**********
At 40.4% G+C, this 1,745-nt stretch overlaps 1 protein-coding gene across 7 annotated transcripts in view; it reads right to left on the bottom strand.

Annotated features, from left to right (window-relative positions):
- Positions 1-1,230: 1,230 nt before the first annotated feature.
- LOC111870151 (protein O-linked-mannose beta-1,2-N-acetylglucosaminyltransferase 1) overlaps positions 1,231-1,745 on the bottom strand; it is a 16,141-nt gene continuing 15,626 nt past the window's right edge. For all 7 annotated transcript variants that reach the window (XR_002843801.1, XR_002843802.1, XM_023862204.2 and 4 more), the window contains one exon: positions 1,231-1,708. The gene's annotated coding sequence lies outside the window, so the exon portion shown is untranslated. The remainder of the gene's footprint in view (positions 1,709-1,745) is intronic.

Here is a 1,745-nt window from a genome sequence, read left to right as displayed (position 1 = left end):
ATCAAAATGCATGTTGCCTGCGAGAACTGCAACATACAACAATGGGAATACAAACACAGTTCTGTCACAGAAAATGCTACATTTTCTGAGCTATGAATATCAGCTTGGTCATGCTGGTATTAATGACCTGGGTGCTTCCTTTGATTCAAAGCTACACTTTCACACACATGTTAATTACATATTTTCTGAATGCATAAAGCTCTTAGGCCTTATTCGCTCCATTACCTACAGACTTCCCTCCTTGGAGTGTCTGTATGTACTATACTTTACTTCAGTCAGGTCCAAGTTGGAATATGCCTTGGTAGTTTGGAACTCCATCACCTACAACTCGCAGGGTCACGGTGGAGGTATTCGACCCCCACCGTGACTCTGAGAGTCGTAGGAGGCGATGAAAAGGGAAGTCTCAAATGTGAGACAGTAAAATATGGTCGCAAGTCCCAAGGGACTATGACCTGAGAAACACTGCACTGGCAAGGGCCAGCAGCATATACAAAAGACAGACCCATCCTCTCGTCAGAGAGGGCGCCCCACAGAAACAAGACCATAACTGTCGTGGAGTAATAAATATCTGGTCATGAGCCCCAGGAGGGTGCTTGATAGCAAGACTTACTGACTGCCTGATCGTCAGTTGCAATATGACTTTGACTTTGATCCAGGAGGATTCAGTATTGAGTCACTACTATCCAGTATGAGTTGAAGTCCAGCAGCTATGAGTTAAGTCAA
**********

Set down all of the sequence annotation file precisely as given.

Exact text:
At 40.4% G+C, this 1,745-nt stretch overlaps 1 protein-coding gene across 7 annotated transcripts in view; it reads right to left on the bottom strand.

Annotated features, from left to right (window-relative positions):
- Positions 1-1,230: 1,230 nt before the first annotated feature.
- LOC111870151 (protein O-linked-mannose beta-1,2-N-acetylglucosaminyltransferase 1) overlaps positions 1,231-1,745 on the bottom strand; it is a 16,141-nt gene continuing 15,626 nt past the window's right edge. For all 7 annotated transcript variants that reach the window (XR_002843801.1, XR_002843802.1, XM_023862204.2 and 4 more), the window contains one exon: positions 1,231-1,708. The gene's annotated coding sequence lies outside the window, so the exon portion shown is untranslated. The remainder of the gene's footprint in view (positions 1,709-1,745) is intronic.

Here is a 1,745-nt window from a genome sequence, read left to right as displayed (position 1 = left end):
ATCAAAATGCATGTTGCCTGCGAGAACTGCAACATACAACAATGGGAATACAAACACAGTTCTGTCACAGAAAATGCTACATTTTCTGAGCTATGAATATCAGCTTGGTCATGCTGGTATTAATGACCTGGGTGCTTCCTTTGATTCAAAGCTACACTTTCACACACATGTTAATTACATATTTTCTGAATGCATAAAGCTCTTAGGCCTTATTCGCTCCATTACCTACAGACTTCCCTCCTTGGAGTGTCTGTATGTACTATACTTTACTTCAGTCAGGTCCAAGTTGGAATATGCCTTGGTAGTTTGGAACTCCATCACCTACAACTCGCAGGGTCACGGTGGAGGTATTCGACCCCCACCGTGACTCTGAGAGTCGTAGGAGGCGATGAAAAGGGAAGTCTCAAATGTGAGACAGTAAAATATGGTCGCAAGTCCCAAGGGACTATGACCTGAGAAACACTGCACTGGCAAGGGCCAGCAGCATATACAAAAGACAGACCCATCCTCTCGTCAGAGAGGGCGCCCCACAGAAACAAGACCATAACTGTCGTGGAGTAATAAATATCTGGTCATGAGCCCCAGGAGGGTGCTTGATAGCAAGACTTACTGACTGCCTGATCGTCAGTTGCAATATGACTTTGACTTTGATCCAGGAGGATTCAGTATTGAGTCACTACTATCCAGTATGAGTTGAAGTCCAGCAGCTATGAGTTAAGTCAA